7. Enjoy sacred art, music, film or literature.
    The life, death and resurrection of Jesus has been explored in many and varied ways through the arts. Experiencing these works of art opens our minds and hearts to new meaning of age old themes.
    Example: Go with a friend to the Nelson Atkins Museum of Art to contemplate and discuss sacred art and other art as well.
  8. Give to a charity.
    We often think about giving to a charity or cause we support, but we often forget to do so unless the opportunity is right in front of us. Take some time during holy week to take that initiative and give to an important cause.
    Example: Grab a CRS rice bowl from campus ministry to put in your home or office for loose change. Proceeds will be sent from campus ministry to Catholic Relief Services.
  9. Pray.
    The gospels are filled with moments where Jesus goes off alone to pray or prays with the disciples. There are many ways to pray. Reserve some time in the morning, noon, afternoon, or night just for prayer. Discover how you pray best and how to make prayer a part of your life.
    Example: Set a chair or location in your home where you will go for ten minutes when you get up and before you go to sleep. Speak a prayer aloud or quietly, read a sacred text, write in a journal, or simply rest in silence.
  10. Spend some time with family and friends.
    The life, death, and resurrection of Jesus is a story of life in its fullness. Do something fun with family or friends over this holy week to share good memories and reconnect.
    Example: Invite friends or family to dinner. Find a moment to express to each person something about him/her that you appreciate and for which you are grateful.

Going Home

Bob Dylan sings “I was young when I left home… I never wrote a letter to my home… I can’t go home this way.”  Lent is a time of returning home; a time of going back.

Like the lost man in Dylan’s song, we often look back to something wonderful we’ve lost in our lives, but we think we’re too far gone to go back, saying “I can’t go home this way.”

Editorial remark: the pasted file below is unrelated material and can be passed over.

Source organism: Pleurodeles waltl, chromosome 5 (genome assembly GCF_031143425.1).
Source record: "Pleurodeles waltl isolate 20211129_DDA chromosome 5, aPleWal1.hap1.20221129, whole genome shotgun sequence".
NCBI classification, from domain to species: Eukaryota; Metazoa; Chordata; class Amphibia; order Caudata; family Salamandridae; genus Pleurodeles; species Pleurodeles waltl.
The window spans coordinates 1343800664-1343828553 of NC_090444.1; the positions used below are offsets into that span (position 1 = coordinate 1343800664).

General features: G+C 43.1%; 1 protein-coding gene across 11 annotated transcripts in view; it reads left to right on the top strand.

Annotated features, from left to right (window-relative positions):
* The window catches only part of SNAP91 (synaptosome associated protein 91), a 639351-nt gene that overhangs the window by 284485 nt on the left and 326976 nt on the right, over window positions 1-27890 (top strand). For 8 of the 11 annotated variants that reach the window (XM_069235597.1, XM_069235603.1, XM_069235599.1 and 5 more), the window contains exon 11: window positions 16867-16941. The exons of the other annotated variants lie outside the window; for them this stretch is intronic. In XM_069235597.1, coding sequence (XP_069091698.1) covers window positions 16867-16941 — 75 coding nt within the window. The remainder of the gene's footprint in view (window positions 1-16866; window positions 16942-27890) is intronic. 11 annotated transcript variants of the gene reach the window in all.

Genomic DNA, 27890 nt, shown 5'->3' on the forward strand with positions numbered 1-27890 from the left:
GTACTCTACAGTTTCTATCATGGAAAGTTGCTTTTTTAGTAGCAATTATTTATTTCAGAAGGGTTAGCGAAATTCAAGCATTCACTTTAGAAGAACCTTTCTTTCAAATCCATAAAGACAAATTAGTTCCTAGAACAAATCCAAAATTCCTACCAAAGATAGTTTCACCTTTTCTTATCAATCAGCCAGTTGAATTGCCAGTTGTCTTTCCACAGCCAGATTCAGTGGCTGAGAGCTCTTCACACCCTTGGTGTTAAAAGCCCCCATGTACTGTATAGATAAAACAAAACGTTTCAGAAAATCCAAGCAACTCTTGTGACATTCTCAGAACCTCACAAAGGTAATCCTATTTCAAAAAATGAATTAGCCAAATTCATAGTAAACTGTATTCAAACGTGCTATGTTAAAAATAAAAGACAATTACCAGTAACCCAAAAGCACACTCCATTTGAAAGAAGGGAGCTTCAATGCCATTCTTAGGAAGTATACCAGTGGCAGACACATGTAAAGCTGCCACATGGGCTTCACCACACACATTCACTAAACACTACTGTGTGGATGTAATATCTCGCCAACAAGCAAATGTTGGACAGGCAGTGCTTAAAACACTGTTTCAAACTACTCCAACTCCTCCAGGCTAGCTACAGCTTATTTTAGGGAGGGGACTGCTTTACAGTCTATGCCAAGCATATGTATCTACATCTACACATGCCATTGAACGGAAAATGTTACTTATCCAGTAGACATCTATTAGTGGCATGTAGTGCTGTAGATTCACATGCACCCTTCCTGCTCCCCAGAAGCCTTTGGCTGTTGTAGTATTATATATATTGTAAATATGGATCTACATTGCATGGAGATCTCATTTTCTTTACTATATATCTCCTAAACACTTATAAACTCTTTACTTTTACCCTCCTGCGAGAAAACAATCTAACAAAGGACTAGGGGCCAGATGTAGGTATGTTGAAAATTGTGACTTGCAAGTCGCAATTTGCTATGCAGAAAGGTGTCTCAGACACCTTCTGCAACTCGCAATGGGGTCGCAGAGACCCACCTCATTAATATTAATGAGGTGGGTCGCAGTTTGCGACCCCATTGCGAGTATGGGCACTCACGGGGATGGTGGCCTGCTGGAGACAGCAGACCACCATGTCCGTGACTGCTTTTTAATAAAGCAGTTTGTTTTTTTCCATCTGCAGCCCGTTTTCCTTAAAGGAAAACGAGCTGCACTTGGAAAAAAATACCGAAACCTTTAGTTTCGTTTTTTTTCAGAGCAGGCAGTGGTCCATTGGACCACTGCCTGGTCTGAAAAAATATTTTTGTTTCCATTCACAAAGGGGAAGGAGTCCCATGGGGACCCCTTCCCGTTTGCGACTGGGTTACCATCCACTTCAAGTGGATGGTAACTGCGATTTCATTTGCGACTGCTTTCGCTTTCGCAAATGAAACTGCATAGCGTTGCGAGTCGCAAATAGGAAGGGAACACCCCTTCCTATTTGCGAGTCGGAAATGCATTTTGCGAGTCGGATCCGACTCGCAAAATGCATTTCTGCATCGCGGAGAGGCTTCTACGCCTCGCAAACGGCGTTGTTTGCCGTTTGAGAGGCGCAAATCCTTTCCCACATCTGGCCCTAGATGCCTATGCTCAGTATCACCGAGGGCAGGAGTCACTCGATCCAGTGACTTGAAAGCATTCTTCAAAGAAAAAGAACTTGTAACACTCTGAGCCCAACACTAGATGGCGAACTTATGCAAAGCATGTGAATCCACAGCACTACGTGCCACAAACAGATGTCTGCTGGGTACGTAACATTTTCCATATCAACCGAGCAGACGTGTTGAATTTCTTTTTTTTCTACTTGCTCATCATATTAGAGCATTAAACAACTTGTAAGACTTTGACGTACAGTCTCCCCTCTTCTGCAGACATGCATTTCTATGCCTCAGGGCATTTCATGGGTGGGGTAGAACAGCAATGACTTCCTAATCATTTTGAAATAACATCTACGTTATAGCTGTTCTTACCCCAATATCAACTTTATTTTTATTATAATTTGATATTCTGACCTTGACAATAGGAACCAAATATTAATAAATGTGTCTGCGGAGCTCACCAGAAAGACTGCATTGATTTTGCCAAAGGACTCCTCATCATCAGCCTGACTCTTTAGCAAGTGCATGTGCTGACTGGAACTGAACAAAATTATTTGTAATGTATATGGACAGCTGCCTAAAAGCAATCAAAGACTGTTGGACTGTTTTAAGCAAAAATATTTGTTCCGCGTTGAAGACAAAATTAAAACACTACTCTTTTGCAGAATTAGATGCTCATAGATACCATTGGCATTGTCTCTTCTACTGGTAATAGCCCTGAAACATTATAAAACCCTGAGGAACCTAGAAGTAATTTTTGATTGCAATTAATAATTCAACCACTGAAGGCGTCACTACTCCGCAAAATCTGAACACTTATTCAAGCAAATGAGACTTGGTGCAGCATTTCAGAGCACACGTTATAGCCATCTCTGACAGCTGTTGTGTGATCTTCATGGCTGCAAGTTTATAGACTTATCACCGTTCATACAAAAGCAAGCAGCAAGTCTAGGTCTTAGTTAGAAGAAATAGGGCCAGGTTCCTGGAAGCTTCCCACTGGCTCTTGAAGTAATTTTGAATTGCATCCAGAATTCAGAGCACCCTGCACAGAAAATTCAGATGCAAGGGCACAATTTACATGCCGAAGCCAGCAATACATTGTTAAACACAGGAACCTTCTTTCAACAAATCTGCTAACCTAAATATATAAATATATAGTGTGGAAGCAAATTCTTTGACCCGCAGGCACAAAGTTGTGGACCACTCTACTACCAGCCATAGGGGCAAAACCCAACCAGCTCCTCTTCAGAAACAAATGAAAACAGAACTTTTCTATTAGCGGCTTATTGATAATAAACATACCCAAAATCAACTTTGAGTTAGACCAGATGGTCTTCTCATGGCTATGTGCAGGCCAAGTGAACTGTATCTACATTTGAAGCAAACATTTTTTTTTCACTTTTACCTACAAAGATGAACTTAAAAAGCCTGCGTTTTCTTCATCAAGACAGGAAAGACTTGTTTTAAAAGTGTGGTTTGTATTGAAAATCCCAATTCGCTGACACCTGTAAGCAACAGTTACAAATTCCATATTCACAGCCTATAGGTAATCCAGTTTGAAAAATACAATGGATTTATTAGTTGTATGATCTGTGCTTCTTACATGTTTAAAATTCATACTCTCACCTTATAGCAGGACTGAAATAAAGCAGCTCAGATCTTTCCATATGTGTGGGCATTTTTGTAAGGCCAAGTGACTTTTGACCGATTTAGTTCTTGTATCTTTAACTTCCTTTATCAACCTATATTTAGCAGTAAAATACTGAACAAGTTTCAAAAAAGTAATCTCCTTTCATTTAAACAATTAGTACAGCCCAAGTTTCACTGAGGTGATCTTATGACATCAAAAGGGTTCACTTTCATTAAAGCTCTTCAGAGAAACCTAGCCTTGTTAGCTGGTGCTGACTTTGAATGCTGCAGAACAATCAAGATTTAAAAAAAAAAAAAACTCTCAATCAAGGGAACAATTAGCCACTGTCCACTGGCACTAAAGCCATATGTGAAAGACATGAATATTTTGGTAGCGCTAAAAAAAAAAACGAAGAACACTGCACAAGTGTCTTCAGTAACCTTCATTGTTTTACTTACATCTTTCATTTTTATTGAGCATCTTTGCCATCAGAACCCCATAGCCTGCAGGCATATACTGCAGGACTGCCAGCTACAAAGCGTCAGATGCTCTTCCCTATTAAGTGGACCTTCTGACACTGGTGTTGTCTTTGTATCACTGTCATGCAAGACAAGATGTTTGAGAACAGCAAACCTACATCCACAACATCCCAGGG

If there is something during this Lenten season to which you feel you need to return… reconciling with an old friend, casting off a bad habit, or visiting someone you haven’t seen in a long time… take this opportunity to do it.  Take comfort in the words of the Prophet Joel, “Even now, says the Lord, return to me with your whole heart.”

We may feel unable to go home, but these words suggest that it is never too late.  So take this opportunity during Lent to turn around and revisit a piece of home you’ve left behind.

Attitude of Gratitude

Happy Thanksgiving!  When we express gratitude, we become more aware of the need to preserve the good things in our world and bring joy to others. Members of our community at USM have written down some things for which they are thankful…

* My life. I am thankful for Jesus dying for me. My Family. Love and I am thankful that I can get a good education!

* My Faith

* My Family

* Faith and the fullness of my Catholic faith. I am thankful for the opportunity to practice and to receive the Eucharist daily, openly, and freely. I am thankful for my parents and family, the many freedoms we have. The many workers who preserve them and to live in our great country. God has blessed us I am thankful for the gift of our heavenly mother.